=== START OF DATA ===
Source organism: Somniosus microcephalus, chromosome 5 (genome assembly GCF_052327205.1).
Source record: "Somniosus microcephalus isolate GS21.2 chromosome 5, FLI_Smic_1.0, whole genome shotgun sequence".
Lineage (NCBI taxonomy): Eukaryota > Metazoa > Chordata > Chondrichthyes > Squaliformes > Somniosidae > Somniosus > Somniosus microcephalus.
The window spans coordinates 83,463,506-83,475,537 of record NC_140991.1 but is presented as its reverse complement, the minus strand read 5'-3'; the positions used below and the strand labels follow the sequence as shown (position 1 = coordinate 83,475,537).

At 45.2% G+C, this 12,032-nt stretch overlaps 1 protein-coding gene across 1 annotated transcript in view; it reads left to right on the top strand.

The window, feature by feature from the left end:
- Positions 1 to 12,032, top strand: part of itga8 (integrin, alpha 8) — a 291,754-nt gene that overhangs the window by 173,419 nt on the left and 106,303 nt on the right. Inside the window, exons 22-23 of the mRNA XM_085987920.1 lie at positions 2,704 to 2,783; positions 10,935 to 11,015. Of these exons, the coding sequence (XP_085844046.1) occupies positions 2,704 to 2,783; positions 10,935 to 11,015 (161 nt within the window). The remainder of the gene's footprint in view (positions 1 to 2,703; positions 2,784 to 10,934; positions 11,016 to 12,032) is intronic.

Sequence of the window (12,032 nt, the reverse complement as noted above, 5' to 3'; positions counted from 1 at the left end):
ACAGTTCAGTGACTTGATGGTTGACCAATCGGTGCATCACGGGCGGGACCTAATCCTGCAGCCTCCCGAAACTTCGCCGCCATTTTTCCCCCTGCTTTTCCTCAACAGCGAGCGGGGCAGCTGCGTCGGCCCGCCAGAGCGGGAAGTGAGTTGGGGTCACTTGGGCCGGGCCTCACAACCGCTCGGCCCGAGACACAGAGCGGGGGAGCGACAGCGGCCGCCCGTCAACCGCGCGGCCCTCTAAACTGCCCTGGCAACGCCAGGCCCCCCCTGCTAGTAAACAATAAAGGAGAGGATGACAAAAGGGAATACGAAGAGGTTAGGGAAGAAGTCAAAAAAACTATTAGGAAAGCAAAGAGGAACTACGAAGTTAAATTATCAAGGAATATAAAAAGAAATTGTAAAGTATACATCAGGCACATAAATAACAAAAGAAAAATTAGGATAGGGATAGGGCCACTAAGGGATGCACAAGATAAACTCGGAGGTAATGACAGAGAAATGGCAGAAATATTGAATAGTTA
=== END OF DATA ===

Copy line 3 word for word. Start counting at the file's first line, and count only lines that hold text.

Lineage (NCBI taxonomy): Eukaryota > Metazoa > Chordata > Chondrichthyes > Squaliformes > Somniosidae > Somniosus > Somniosus microcephalus.